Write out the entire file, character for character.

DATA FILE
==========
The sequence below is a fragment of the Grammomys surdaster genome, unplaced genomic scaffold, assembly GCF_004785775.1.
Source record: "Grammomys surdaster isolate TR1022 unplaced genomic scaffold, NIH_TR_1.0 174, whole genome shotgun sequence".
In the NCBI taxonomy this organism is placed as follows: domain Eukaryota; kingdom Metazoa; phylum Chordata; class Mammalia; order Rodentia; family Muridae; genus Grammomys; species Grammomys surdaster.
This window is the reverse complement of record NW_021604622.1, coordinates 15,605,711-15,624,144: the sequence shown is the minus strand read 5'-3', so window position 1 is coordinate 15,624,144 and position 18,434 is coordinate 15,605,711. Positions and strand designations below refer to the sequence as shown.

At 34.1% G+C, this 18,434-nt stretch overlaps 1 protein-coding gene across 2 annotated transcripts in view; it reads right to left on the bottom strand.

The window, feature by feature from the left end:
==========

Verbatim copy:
The sequence below is a fragment of the Grammomys surdaster genome, unplaced genomic scaffold, assembly GCF_004785775.1.
Source record: "Grammomys surdaster isolate TR1022 unplaced genomic scaffold, NIH_TR_1.0 174, whole genome shotgun sequence".
In the NCBI taxonomy this organism is placed as follows: domain Eukaryota; kingdom Metazoa; phylum Chordata; class Mammalia; order Rodentia; family Muridae; genus Grammomys; species Grammomys surdaster.
This window is the reverse complement of record NW_021604622.1, coordinates 15,605,711-15,624,144: the sequence shown is the minus strand read 5'-3', so window position 1 is coordinate 15,624,144 and position 18,434 is coordinate 15,605,711. Positions and strand designations below refer to the sequence as shown.

At 34.1% G+C, this 18,434-nt stretch overlaps 1 protein-coding gene across 2 annotated transcripts in view; it reads right to left on the bottom strand.

The window, feature by feature from the left end: